[…] The goat designated by lot for A·za′zel should be brought alive to stand before Jehovah in order to perform the atonement upon it, so that it may be sent away for A·za′zel into the wilderness.
The word “Azazel” seems to come from two Hebrew words.
Na·saʼ′ can mean pardon, take away, carry and in this instance, disappear;ʽez means goat (Insight, vol. ii, “Pardon”).
In effect, Azazel means disappearing goat, scapegoat, or as the Greek Septuagint translates it, “the one averting evil,” (Insight, vol. i, “Azazel”).
The High Priest of Israel was to enter the Most Holy, that is, the compartment of the Tabernacle where the Ark of the Covenant was placed, only once a year.
There, he was to make atonement first for himself and his family, then for all of Israel (Lev. 16:12-16).
This occurred on the holiday known as Atonement Day.
There were two goats: one goat was sacrificed to Jehovah as a sin offering on behalf of the nation, and the other stood before Jehovah while the life of the sacrificed goat was symbolically transferred to the live goat through the blood it shed (Lev. 17:11).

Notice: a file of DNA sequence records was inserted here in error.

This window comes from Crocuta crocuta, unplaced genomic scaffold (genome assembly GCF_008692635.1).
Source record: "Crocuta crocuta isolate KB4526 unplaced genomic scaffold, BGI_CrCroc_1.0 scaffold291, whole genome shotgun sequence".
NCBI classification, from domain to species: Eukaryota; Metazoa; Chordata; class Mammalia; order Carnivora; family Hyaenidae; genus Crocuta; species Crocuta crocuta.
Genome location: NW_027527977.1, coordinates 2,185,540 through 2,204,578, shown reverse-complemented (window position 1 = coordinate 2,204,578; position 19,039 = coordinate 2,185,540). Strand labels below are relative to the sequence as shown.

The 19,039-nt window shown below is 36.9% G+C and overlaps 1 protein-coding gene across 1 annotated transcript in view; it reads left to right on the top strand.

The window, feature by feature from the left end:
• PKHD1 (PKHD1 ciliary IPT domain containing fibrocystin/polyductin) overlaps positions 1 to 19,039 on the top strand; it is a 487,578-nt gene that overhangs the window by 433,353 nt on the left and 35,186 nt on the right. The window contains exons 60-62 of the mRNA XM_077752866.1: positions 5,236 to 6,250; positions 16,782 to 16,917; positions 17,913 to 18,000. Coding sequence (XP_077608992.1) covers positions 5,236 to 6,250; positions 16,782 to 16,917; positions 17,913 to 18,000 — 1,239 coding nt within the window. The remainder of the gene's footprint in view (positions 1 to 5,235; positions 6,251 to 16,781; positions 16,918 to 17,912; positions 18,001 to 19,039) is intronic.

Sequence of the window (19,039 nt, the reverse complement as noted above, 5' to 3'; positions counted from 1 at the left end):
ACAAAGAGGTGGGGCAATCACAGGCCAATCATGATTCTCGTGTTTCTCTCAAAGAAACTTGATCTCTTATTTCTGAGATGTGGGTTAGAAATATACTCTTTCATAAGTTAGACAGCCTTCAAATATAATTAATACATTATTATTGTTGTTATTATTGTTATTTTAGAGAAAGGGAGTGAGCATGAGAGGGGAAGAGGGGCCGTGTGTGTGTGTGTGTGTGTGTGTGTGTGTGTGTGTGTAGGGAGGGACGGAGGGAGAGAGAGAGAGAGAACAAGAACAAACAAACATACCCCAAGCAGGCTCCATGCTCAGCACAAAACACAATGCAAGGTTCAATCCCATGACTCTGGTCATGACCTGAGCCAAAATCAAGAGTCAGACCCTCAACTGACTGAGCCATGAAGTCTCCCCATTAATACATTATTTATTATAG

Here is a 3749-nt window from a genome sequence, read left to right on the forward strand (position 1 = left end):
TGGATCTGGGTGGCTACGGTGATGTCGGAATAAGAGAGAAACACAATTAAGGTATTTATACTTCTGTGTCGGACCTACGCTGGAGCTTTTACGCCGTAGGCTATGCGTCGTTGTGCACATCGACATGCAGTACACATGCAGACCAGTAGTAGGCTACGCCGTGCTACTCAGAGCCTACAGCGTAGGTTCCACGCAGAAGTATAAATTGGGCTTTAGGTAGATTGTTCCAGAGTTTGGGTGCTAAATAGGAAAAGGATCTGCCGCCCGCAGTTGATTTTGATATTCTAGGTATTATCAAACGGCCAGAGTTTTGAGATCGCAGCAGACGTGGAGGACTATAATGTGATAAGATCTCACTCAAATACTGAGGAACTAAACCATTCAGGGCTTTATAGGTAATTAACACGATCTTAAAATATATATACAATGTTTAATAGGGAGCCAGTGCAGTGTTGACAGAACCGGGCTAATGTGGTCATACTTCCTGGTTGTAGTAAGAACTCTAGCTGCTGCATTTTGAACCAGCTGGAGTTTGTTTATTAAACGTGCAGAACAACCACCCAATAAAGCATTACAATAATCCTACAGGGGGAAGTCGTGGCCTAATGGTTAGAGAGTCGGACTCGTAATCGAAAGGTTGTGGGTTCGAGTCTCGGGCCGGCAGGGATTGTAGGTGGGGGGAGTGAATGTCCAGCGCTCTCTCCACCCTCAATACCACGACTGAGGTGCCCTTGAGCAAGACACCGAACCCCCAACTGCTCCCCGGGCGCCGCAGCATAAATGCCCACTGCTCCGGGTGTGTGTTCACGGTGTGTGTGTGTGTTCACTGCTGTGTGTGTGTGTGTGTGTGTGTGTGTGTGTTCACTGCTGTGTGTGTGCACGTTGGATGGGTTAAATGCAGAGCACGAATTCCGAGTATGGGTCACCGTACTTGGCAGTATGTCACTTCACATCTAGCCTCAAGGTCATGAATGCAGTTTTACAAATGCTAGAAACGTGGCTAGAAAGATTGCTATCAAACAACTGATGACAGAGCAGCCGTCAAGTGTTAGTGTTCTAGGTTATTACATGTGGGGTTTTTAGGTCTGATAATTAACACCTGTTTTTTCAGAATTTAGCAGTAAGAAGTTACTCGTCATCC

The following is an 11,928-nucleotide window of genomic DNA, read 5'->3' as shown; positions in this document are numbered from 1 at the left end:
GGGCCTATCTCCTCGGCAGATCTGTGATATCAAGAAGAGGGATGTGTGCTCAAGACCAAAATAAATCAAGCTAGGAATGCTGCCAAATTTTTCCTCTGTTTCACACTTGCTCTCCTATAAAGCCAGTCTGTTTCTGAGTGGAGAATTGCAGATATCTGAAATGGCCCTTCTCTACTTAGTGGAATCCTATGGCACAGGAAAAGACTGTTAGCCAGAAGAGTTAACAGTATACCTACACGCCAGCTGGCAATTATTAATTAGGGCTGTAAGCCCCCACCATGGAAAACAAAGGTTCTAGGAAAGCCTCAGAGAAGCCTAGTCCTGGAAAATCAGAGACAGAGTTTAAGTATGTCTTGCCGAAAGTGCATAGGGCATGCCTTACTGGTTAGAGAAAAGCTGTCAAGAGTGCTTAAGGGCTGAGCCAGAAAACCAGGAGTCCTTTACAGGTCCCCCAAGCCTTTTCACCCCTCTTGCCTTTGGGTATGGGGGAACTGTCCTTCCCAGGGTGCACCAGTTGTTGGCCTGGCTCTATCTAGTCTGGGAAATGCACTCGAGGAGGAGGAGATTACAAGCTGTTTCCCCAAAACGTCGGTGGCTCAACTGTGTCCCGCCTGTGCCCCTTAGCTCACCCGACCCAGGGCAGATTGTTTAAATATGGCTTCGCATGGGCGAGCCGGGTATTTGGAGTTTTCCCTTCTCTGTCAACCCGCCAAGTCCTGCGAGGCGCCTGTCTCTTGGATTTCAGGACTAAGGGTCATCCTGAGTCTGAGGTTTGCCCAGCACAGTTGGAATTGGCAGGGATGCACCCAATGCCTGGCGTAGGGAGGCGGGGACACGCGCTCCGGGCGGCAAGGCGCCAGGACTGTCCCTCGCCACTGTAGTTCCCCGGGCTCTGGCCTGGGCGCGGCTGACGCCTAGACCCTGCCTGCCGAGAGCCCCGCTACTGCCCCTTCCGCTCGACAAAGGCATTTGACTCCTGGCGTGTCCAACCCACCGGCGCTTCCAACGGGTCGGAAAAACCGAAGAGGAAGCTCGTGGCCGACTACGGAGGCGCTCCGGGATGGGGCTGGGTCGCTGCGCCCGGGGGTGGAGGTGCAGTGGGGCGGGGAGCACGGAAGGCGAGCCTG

Then the live goat was led away and set free in the wilderness, carrying off the nation’s sins, so to speak (Lev. 16:20-22).
The prophet Isaiah correctly applied this ceremony to what Christ was to do for mankind:
“Truly he himself carried our sicknesses,
And he bore our pains.
But we considered him as plagued, stricken by God and afflicted.
But he was pierced for our transgression;
He was crushed for our errors.
He bore the punishment for our peace,
And because of his wounds we were healed,”
Therefor both goats represent one symbol: that of Christ shedding his blood for us, presenting it in Heaven before his Father, and through his atonement, carrying away the sins of repentant humanity (Heb. 9:11, 12).